MIT-Kavli Institute &
for Advanced Study
Host: A. Sargent
|Heavy Element Enrichment in Early
Circumgalactic and Intergalactic
Using the FIRE spectrometer at Magellan, we have gathered deep IR spectra of 40 quasars at z > 5.8 and over 100 at z > 4, providing at last a statistically significant pathlength for studying intervening
heavy-element absorption systems near the epoch of reionization. I will discuss the status of these absorption measurements, with particular emphasis on detections at z > 5.5. These relatively rare
absorbers have the potential to place joint bounds on heavy element pollution and the ionizing background radiation field at early times. I will describe how high resolution optical and IR measurements may be combined to constrain these systems' gas-phase metallicity, even when Gunn-Peterson absorption saturates the HI profiles into an unusuable condition. I will close with some discussion of future prospects for
this work using instruments for existing telescopes and ELTs.
Host: R. Chary
|AGN Triggering in Galaxy Mergers as Traced
by Dual AGN and Offset AGN
Galaxy mergers drive central inflows of gas, which are an important triggering mechanism for AGN. Kpc-scale separation supermassive black hole pairs in ongoing galaxy mergers are ideal tracers of this link between galaxy mergers and AGN. In dual AGN systems both black holes are fueled as AGN, whereas in offset AGN systems only one of the black holes is an AGN. I will present multiwavelength approaches to building catalogs of dual AGN and offset AGN, and show the results of our observing campaigns with HST, Chandra, VLA, and Keck. Finally, I will discuss what our results show about whether galaxy mergers preferentially fuel the most luminous AGN, which black hole in a merger is more efficient at accreting gas, and where in a merger the AGN fueling occurs.
Host: G. Hallinan
|“The MUSCLES Treasury Survey: An X-ray to
IR Spectral Survey of Low-Mass Exoplanet Host Stars”
High-energy photons (X-ray to NUV) from exoplanet host stars regulate the atmospheric temperature profiles and photochemistry on orbiting planets, influencing the long-term stability of planetary atmospheres and the production of potential “biomarker” gases. However, relatively few observational and theoretical constraints exist on the high-energy irradiance from typical (i.e., weakly active) M and K dwarf exoplanet host stars. In this talk, I will describe results from a panchromatic survey (Chandra/XMM/Hubble/ground) of M and K dwarf exoplanet hosts. The MUSCLES Treasury Survey (Measurements of the Ultraviolet Spectral Characteristics of Low-mass Exoplanetary Systems) combines UV, X-ray, and optical observations with reconstructed Lyman-alpha and EUV (10-90 nm) radiation to create 5 Angstrom to 5 micron stellar irradiance spectra that are available as a High-Level Science Product on STScI/MAST.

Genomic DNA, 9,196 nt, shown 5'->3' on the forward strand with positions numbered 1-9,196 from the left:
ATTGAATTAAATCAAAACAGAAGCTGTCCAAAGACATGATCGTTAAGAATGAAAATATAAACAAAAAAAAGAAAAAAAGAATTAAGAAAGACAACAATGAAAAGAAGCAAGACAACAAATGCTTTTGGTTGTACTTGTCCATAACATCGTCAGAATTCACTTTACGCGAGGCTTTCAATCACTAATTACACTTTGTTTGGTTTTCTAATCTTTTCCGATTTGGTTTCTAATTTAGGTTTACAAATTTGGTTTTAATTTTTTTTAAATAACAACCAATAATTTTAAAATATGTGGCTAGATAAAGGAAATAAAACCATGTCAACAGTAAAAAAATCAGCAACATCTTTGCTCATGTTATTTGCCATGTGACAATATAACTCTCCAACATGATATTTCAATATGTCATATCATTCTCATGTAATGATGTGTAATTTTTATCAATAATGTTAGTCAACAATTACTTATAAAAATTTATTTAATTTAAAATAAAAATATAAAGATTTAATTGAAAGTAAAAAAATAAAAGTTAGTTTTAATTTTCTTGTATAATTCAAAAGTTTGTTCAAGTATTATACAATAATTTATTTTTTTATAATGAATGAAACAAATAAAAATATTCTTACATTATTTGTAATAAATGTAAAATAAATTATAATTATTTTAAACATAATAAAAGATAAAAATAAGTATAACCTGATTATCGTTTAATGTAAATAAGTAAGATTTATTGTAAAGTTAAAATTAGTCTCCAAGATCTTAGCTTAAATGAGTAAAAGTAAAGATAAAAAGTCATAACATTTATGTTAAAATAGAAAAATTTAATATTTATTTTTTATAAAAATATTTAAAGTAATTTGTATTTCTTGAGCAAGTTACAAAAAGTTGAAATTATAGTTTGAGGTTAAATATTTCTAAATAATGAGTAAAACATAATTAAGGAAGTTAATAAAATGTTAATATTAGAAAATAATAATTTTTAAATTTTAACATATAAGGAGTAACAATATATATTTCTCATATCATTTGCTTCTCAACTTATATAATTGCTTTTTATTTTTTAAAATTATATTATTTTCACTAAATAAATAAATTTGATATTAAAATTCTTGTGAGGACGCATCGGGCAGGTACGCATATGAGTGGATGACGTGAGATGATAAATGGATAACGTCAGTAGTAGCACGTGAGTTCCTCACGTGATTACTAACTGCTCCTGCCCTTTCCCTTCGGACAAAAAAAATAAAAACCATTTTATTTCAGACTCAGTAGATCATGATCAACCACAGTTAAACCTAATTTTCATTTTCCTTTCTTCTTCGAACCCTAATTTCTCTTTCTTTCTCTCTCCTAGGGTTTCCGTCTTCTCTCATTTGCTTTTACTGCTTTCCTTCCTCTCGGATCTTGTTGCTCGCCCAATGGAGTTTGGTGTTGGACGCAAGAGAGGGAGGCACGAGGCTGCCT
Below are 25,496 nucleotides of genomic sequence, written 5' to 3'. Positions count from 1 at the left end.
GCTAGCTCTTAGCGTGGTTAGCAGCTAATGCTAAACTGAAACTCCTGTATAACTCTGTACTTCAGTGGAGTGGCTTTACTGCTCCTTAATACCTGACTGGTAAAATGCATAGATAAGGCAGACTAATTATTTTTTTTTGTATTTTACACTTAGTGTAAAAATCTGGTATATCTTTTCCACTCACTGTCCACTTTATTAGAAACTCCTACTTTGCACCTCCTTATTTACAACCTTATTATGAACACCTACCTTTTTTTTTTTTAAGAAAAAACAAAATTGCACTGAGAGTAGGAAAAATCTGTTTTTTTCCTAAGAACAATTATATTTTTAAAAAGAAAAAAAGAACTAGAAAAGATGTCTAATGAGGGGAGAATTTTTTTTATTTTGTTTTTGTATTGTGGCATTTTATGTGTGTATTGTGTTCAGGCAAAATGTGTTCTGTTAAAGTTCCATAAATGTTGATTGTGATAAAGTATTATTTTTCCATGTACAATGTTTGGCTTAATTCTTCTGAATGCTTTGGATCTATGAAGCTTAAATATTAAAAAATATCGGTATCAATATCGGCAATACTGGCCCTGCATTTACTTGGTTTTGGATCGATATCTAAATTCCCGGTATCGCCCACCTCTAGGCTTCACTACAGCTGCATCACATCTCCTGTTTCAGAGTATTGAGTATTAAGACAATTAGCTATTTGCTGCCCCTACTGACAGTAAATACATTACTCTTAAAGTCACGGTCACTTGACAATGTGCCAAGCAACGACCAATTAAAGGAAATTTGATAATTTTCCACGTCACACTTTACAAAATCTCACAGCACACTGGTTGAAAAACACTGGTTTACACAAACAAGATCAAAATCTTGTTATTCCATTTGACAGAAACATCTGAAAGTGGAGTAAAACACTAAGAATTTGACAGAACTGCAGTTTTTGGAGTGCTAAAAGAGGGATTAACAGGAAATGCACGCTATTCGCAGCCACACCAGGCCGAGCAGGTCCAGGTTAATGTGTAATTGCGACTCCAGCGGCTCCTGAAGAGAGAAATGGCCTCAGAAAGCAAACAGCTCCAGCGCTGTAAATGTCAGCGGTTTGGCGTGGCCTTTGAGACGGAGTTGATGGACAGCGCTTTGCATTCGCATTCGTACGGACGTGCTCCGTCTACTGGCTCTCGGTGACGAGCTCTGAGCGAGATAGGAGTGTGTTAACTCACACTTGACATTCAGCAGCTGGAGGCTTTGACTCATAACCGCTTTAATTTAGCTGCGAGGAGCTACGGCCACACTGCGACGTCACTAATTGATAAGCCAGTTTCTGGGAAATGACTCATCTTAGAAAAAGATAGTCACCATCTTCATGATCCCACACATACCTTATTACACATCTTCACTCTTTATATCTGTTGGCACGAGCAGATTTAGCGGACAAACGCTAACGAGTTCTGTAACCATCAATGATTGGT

I will present an overview of the project and focus on three main results – 1) the F(FUV)/F(NUV) flux ratio increases by ~3 orders of magnitude as the star’s habitable zone moves inward from 1 to 0.1 AU, and I will describe implications for the possible abiotic production of the suggested biomarkers O2 and O3, 2) we develop scaling relations to infer the high-energy particle fluxes from these stars based on solar UV flare/particle flux measurements and to calibrate visible-wavelength proxies for the high-energy irradiance, and 3) to characterize the UV variability and flare frequency of “optically inactive” M dwarfs.
|Fast radio bursts from across the Universe?
Surveys of the GHz radio sky with sub-millisecond time resolution have revealed a population of astrophysical fast radio bursts (FRBs), lasting up to a few milliseconds and with peak flux densities rivaling the brightest quasars. Their cold-plasma dispersion delays, and levels of pulse-broadening due to multi-path propagation, are significantly in excess of expectations from the Milky Way along their sightlines. They are thus identified as coherent outbursts from extragalactic compact objects. This, however, remains the extent of our knowledge. We do not know from which objects in which galaxies, and at what distances, they originate. I will discuss possible insights into these basic properties from analyses of observed FRBs, and also provide a status update on an FRB localization machine being built at Caltech's Owens Valley radio observatory. In addition to representing a new, likely exotic form of radio source, FRBs provide the opportunity for tomographic studies of the density, turbulence, and magnetization of plasma in the interstellar media of distant galaxies, in galactic halos, and in the intergalactic medium.